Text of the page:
The intensification of agriculture associated with the Common Agricultural Policy (CAP) has entailed the local, national and regional extinction of numerous species of the European flora and fauna as well as profound changes in the functioning of European agroecosystems over the last 40 years. This intensification has entailed the simplification and specialisation of agroecosystems, the abandonment of less fertile areas leading to an overall loss of landscape diversity, and an increase in the use of chemicals per unit area. These three processes have induced a degradation of habitat quality and decreases in the diversity and abundance of food resources used by herbivorous and predatory species, processes that underlie the observed species loss in European farmlands. Recent reforms of the CAP and the entry of the new EU member countries may have multiple and profound consequences for the biodiversity and the ecosystem services associated with Europe’s most extensive habitat.
A consortium of 12 research teams will examine two main features related to the ecosystem services provided by biodiversity in European agroecosystems: (1) the persistence of species having high conservation value, and (2) the prevalence of sustained biological control of important agricultural pests. These teams encompass a double gradient of geography/bioclimate and agricultural intensification that will allow large-scale assessments of the ecological impacts of agricultural intensification across European agroecosystems.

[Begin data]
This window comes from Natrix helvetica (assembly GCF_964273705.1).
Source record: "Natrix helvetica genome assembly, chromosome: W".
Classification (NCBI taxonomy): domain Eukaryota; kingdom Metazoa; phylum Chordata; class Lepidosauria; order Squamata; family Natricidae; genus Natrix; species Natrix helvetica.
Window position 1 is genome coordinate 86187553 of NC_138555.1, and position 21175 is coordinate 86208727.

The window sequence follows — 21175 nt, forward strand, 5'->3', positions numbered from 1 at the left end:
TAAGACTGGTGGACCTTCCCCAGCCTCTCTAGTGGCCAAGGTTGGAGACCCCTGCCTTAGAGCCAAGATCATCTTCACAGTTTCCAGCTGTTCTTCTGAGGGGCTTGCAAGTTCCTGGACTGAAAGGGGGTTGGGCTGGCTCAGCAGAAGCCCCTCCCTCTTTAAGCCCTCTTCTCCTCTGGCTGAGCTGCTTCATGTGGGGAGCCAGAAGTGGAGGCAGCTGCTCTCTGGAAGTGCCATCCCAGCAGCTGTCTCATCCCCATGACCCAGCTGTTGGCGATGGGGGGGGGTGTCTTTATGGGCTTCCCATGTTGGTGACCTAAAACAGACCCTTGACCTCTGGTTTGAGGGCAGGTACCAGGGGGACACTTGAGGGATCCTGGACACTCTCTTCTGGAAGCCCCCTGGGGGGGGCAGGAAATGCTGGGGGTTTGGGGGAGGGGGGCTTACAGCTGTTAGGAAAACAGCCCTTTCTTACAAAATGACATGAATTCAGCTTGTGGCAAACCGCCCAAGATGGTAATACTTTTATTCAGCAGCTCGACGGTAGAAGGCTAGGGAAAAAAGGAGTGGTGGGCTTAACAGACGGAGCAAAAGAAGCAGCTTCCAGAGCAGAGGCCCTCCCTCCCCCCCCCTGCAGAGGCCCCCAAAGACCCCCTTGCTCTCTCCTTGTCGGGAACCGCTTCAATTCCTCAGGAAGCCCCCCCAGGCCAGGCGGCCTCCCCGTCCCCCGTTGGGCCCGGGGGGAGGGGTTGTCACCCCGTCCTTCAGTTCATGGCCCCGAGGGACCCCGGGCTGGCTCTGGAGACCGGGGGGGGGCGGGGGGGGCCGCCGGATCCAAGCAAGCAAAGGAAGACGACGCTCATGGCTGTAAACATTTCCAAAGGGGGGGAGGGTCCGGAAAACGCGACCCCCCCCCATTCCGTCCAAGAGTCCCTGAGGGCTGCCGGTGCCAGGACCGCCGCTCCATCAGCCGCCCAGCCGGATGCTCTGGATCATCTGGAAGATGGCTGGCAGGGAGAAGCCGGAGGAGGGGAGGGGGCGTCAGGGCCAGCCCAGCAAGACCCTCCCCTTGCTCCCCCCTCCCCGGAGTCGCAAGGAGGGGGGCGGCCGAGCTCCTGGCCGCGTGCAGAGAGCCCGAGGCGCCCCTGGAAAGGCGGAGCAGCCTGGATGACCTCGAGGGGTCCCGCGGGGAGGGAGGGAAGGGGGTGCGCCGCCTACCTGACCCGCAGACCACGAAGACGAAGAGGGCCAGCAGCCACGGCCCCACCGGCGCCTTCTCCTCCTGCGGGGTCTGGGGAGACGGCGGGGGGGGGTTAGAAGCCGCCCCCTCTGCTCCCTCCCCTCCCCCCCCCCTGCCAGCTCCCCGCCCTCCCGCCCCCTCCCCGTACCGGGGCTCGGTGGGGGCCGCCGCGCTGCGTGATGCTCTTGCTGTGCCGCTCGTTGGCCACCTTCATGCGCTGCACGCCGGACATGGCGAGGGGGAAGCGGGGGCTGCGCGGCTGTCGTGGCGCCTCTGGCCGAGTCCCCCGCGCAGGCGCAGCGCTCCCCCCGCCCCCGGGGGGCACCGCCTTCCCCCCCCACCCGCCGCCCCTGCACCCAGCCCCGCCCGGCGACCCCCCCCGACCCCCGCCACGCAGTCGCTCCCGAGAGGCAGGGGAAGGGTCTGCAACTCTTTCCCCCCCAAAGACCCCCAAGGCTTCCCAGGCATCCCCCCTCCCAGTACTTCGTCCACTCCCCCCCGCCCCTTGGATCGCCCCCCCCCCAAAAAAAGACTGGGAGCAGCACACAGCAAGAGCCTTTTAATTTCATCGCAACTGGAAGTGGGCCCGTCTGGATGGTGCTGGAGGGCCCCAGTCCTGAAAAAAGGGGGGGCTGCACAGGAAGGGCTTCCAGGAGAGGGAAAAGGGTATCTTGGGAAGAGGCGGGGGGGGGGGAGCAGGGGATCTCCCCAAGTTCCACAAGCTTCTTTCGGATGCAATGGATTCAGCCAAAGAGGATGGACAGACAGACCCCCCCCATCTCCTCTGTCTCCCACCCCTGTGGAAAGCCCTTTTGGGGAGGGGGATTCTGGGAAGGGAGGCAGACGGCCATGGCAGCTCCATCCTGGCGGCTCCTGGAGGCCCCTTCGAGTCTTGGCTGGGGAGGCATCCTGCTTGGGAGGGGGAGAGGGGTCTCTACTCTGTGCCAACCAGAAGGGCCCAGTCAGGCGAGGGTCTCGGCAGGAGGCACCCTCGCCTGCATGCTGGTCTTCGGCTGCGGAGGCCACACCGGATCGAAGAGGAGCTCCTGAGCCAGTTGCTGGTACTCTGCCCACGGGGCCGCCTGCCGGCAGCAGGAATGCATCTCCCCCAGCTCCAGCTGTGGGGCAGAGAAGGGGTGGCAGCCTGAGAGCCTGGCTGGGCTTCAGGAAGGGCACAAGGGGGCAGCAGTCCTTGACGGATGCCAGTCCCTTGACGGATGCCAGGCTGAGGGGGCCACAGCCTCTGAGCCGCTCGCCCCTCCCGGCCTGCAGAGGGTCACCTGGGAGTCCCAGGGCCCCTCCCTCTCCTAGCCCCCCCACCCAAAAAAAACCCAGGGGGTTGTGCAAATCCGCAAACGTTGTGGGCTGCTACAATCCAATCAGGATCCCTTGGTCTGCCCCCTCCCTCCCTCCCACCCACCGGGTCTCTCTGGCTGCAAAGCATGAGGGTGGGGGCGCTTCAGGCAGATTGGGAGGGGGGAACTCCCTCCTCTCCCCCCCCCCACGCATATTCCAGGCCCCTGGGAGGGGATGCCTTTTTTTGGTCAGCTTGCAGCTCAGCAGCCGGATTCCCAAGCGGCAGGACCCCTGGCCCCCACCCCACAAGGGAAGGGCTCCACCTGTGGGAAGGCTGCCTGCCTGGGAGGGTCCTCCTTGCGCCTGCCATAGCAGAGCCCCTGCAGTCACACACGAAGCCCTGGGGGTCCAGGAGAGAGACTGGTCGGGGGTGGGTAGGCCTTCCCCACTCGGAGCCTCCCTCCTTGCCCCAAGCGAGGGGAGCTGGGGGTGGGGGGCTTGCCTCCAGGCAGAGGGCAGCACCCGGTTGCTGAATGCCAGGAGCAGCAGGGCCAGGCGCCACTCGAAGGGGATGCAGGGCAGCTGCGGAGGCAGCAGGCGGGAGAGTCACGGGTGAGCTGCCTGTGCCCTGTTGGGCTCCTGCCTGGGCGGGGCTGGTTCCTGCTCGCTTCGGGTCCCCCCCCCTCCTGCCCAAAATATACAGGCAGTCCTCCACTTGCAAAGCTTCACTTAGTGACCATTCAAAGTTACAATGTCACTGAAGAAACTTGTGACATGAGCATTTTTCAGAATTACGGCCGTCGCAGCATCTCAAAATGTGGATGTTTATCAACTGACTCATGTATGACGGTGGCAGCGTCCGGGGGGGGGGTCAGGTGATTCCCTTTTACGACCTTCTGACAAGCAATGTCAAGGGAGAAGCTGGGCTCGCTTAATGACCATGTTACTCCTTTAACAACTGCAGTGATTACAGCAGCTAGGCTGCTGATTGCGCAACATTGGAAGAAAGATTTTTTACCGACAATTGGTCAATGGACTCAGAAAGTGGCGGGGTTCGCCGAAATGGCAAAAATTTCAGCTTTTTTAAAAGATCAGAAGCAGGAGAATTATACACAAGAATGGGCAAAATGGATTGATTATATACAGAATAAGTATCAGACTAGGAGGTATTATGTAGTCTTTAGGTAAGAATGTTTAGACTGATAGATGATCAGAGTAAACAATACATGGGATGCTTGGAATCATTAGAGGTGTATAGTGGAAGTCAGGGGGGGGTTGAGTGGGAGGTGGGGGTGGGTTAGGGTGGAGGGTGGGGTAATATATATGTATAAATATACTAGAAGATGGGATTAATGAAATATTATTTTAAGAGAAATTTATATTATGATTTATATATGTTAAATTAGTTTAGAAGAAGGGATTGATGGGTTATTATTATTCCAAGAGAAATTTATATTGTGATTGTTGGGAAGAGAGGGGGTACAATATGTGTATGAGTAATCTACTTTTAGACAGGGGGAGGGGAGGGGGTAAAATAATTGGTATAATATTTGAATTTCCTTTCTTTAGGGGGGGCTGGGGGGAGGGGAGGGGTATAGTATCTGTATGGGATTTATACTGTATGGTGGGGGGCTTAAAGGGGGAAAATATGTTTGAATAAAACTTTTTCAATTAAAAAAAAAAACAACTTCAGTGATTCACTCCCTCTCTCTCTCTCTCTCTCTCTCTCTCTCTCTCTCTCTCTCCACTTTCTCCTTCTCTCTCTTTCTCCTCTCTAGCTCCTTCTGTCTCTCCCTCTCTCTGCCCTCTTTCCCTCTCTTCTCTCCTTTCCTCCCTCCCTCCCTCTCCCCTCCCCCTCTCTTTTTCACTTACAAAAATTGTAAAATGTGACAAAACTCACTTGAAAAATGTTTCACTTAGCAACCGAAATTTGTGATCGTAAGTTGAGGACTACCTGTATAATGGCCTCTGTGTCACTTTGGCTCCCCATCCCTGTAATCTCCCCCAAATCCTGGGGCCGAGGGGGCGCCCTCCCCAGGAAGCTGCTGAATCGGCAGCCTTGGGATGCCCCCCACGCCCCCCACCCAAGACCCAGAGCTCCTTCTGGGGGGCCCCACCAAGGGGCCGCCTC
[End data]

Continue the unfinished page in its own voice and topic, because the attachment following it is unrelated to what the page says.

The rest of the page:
Among the main expected outcomes of this proposal are European-wide evaluations of the changes in biodiversity, simplification of food webs and the potential for biological control of agricultural pests in arable landscapes caused by agricultural intensification using standardised methods, and large-scale assessments of agri-environmental schemes associated with recent CAP reforms.